On June 11, the New York Court of Appeals, in Andrew Carothers, M.D., P.C. v. Progressive Insurance Company, 2019 NY Slip Op 04643, decided that an insurer may withhold payment for services provided by a medical services corporation improperly controlled by non-physicians whether or not the medical services corporation acted fraudulently or with fraudulent intent.

The Court of Appeals began its decision with a clear and broad statement that the practice of medicine by corporations controlled by non-physicians is prohibited:

“Only licensed physicians may practice medicine in New York.  The unlicensed are not bound by the ethical rules that govern the quality of care delivered by a physician to a patient.  By statute, regulation, and the common law, the corporate form cannot be used as a device to allow nonphysicians to control the practice of medicine.”

A jury in the lower court found that the plaintiff, Andrew Carothers, M.D., P.C. (“Carothers PC”), which provided MRI services, was controlled and operated by Hillel Sher, a non-physician.  Sher owned and controlled companies that held long-term leases for three MRI centers and equipment.  The evidence at trial showed that Sher’s companies:

  • Leased the MRI equipment, which was 10 to 11 years old, to Carothers PC for $547,000 per month, an “exorbitant” amount. One piece of equipment subleased to Carothers PC for $75,000 per month was leased by Sher’s companies for $5,950.  Carothers PC could have purchased another piece of MRI equipment that it subleased for two months’ subrent.  It could have purchased used MRI equipment to replace all of the subleased equipment for less than $600,000.
  • Carothers PC paid $60,000 per year to rent 9 fax machines, although it  could have purchased “scores of new [fax] machines every year for that price.”
  • The leases for the MRI centers gave Sher the right to terminate them for any reason, even if rent was paid and current, on 30 days’ notice. Carothers PC had no right to terminate the leases without cause.
  • The bank account that Carothers PC opened was controlled by an associate of Sher, who Carothers PC hired as its executive secretary. The executive secretary wrote the checks.  Carothers never issued a check from the account.
  • Carothers provided practically no oversight or supervision of the physicians, and did not evaluate or discipline them. He reviewed, at most, 0.2% of the MRI scans performed for Carothers PC’s patients.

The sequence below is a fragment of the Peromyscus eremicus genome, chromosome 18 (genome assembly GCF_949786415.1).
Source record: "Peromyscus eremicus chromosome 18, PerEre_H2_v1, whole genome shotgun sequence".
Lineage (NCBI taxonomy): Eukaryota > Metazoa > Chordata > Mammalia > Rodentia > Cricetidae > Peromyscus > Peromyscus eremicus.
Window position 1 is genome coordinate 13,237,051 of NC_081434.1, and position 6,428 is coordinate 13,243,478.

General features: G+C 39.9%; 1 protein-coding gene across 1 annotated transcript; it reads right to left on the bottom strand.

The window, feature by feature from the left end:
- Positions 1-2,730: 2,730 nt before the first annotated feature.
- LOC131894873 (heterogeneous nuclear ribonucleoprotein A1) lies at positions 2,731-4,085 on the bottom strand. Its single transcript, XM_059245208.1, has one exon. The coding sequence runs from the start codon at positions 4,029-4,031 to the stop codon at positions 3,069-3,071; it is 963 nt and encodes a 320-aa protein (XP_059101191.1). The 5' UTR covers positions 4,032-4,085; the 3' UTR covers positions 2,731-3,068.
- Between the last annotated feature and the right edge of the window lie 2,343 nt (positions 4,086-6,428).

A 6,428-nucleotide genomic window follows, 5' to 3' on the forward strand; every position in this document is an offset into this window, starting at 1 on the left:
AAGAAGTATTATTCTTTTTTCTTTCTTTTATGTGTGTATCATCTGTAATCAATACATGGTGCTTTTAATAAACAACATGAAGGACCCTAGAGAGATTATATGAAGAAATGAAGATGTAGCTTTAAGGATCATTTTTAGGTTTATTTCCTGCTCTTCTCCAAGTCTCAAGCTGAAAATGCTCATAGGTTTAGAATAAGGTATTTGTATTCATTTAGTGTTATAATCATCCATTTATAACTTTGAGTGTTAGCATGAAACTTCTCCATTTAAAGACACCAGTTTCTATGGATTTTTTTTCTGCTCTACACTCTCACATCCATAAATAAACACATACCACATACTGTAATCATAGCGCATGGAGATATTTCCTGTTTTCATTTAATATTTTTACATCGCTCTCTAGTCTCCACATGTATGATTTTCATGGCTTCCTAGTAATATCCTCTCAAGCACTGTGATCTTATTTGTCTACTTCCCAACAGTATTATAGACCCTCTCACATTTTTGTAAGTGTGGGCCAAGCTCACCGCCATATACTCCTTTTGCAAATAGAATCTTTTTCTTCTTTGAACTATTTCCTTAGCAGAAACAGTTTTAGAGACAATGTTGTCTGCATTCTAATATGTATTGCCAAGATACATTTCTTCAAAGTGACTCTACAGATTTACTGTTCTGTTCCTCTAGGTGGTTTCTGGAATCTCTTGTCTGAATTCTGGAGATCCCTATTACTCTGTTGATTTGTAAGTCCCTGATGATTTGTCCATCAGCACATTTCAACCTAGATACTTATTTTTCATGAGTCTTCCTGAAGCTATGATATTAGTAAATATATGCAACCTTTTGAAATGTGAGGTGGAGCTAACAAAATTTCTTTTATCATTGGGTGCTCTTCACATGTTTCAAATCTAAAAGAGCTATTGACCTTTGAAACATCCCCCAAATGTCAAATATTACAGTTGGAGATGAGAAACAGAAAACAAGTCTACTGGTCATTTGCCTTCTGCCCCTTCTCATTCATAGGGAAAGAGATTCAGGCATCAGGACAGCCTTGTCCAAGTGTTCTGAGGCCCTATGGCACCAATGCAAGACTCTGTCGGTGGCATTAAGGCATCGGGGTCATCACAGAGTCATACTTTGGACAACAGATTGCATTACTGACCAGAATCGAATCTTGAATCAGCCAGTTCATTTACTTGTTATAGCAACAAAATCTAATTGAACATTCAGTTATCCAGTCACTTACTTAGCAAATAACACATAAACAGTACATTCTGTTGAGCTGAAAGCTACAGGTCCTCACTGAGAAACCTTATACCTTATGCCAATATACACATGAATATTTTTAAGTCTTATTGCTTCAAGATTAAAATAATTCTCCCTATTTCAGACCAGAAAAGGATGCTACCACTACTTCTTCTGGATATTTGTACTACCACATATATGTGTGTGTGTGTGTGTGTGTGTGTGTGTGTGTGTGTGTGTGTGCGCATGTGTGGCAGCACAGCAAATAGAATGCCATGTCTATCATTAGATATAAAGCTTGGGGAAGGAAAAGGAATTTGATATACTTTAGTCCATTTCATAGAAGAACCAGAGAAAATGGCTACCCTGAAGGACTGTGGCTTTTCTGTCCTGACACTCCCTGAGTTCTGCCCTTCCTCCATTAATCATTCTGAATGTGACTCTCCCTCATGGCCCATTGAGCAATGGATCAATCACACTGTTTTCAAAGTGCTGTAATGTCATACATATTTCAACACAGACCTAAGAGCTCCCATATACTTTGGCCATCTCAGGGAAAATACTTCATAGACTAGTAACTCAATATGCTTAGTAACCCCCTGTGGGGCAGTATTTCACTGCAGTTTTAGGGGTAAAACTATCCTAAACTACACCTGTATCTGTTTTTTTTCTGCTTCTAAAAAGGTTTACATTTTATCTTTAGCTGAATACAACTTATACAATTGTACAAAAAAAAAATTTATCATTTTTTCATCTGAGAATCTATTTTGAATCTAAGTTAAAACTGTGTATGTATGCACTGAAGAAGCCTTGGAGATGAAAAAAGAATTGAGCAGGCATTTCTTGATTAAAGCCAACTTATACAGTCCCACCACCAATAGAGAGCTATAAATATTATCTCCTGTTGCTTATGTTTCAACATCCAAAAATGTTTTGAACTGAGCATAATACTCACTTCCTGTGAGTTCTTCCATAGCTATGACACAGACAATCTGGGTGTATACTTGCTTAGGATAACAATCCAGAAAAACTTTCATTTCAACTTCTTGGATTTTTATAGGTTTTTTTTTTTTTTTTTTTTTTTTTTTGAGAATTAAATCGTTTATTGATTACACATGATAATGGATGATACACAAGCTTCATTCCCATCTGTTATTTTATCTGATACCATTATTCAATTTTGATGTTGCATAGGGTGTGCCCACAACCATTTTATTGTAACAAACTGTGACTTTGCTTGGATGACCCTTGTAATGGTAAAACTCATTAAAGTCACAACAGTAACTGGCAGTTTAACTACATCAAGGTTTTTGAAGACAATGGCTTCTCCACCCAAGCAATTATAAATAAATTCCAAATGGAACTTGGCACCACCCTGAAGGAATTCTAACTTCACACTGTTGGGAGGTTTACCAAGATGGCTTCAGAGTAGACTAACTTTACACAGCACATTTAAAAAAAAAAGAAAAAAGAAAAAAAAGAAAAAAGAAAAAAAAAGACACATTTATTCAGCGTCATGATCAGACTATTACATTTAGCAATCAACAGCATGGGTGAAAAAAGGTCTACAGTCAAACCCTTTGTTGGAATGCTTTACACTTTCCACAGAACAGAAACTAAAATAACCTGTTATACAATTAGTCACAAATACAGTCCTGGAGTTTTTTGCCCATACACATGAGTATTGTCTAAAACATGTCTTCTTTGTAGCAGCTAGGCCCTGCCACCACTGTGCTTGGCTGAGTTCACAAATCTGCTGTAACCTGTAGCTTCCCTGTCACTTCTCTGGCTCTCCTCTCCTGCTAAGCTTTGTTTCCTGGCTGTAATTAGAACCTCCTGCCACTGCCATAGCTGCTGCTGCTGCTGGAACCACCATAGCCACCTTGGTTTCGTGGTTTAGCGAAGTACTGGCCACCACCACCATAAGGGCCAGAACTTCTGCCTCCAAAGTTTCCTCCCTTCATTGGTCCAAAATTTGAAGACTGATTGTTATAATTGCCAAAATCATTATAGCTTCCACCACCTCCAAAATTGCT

• The salary of Caruther PC’s executive secretary was higher than Dr. Carothers’ salary.
  • Large sums were transferred from the bank account of Carothers PC to the executive secretary’s personal account to pay her personal expenses and Sher’s.  Larger sums were transferred to Sher.  More than $12 million was funneled through Carothers PC to Sher and the executive secretary.

The New York Court of Appeals found that the facts presented in the Carothers PC case were very similar to those in State Farm Mut. Auto. Ins. Co. v Mallela, 372 F3d 500, 503 (2d Cir. 2004):  Non-physicians paid physicians to use their names to established medical service corporations, the non-physicians operated them and billed the physicians nominally in charge at inflated rates so that the profits from the medical practice were channeled to the non-physicians.  In Mallela, the Second Circuit asked the New York Court of Appeals to answer a certified question:  whether a medical service corporation “fraudulently incorporated” under New York law by non-physicians and operated by the non-physicians was entitled to reimbursement for medical services provided by its physicians.  The New York Court of Appeals answered the question no, ruling that a medical provider not solely owned and controlled by physicians was not entitled to insurance reimbursement.

The New York Court of Appeals, in the Carothers case, clarified that the “fraudulently incorporated” language of the Mallela decision, which was part of the Second Circuit’s certified question, did not mean that common-law fraudulent conduct of the medical services corporation’s business or common-law fraudulent intent was required for an insurance company to deny payment.  In Carothers, the finding by the jury “that [Carothers PC] was in material breach of the foundational rule for professional corporation licensure – namely that it be controlled by licensed professionals – was enough to render [Carothers PC] ineligible for reimbursement. . . .”  The insurer could deny payment if the medical services corporation was improperly established and operated by non-physicians, or was properly established but subsequently operated and controlled by non-physicians.  Although Carothers PC attempted to avoid this result by arguing that the improper control by Sher was merely an instance of improper fee splitting of a professional corporation’s profits with a non-physician and should not result in the denial of reimbursement, the jury determined that Carothers POC was controlled by non-physicians and did not merely split fees with it.